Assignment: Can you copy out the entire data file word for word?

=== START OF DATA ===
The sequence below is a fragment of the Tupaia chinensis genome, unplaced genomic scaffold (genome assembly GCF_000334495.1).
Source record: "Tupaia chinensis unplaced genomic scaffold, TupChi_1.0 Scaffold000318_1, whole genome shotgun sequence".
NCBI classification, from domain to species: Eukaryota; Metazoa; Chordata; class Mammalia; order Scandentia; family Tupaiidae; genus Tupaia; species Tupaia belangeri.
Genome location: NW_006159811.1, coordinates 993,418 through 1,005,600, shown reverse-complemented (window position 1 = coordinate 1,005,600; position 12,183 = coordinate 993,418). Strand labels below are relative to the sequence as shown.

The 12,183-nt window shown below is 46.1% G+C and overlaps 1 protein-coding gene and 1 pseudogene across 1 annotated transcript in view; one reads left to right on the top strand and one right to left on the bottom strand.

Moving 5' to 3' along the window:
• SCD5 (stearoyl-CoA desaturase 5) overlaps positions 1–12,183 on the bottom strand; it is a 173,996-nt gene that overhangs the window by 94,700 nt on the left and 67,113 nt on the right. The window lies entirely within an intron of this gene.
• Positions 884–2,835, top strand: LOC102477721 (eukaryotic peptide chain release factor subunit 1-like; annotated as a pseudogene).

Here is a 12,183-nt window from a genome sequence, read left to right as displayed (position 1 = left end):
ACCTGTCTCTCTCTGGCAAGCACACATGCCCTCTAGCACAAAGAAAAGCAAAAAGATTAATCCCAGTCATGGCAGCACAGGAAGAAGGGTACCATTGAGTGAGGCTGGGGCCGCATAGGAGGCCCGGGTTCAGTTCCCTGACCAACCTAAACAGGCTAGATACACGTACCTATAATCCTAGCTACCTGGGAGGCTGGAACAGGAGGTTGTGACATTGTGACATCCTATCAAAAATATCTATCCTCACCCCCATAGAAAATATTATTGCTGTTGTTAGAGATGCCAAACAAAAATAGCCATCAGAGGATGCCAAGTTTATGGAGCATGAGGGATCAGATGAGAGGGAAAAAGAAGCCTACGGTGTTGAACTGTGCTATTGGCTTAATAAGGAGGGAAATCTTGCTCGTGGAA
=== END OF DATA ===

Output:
The sequence below is a fragment of the Tupaia chinensis genome, unplaced genomic scaffold (genome assembly GCF_000334495.1).
Source record: "Tupaia chinensis unplaced genomic scaffold, TupChi_1.0 Scaffold000318_1, whole genome shotgun sequence".
NCBI classification, from domain to species: Eukaryota; Metazoa; Chordata; class Mammalia; order Scandentia; family Tupaiidae; genus Tupaia; species Tupaia belangeri.
Genome location: NW_006159811.1, coordinates 993,418 through 1,005,600, shown reverse-complemented (window position 1 = coordinate 1,005,600; position 12,183 = coordinate 993,418). Strand labels below are relative to the sequence as shown.

The 12,183-nt window shown below is 46.1% G+C and overlaps 1 protein-coding gene and 1 pseudogene across 1 annotated transcript in view; one reads left to right on the top strand and one right to left on the bottom strand.

Moving 5' to 3' along the window:
• SCD5 (stearoyl-CoA desaturase 5) overlaps positions 1–12,183 on the bottom strand; it is a 173,996-nt gene that overhangs the window by 94,700 nt on the left and 67,113 nt on the right. The window lies entirely within an intron of this gene.
• Positions 884–2,835, top strand: LOC102477721 (eukaryotic peptide chain release factor subunit 1-like; annotated as a pseudogene).

Here is a 12,183-nt window from a genome sequence, read left to right as displayed (position 1 = left end):
ACCTGTCTCTCTCTGGCAAGCACACATGCCCTCTAGCACAAAGAAAAGCAAAAAGATTAATCCCAGTCATGGCAGCACAGGAAGAAGGGTACCATTGAGTGAGGCTGGGGCCGCATAGGAGGCCCGGGTTCAGTTCCCTGACCAACCTAAACAGGCTAGATACACGTACCTATAATCCTAGCTACCTGGGAGGCTGGAACAGGAGGTTGTGACATTGTGACATCCTATCAAAAATATCTATCCTCACCCCCATAGAAAATATTATTGCTGTTGTTAGAGATGCCAAACAAAAATAGCCATCAGAGGATGCCAAGTTTATGGAGCATGAGGGATCAGATGAGAGGGAAAAAGAAGCCTACGGTGTTGAACTGTGCTATTGGCTTAATAAGGAGGGAAATCTTGCTCGTGGAA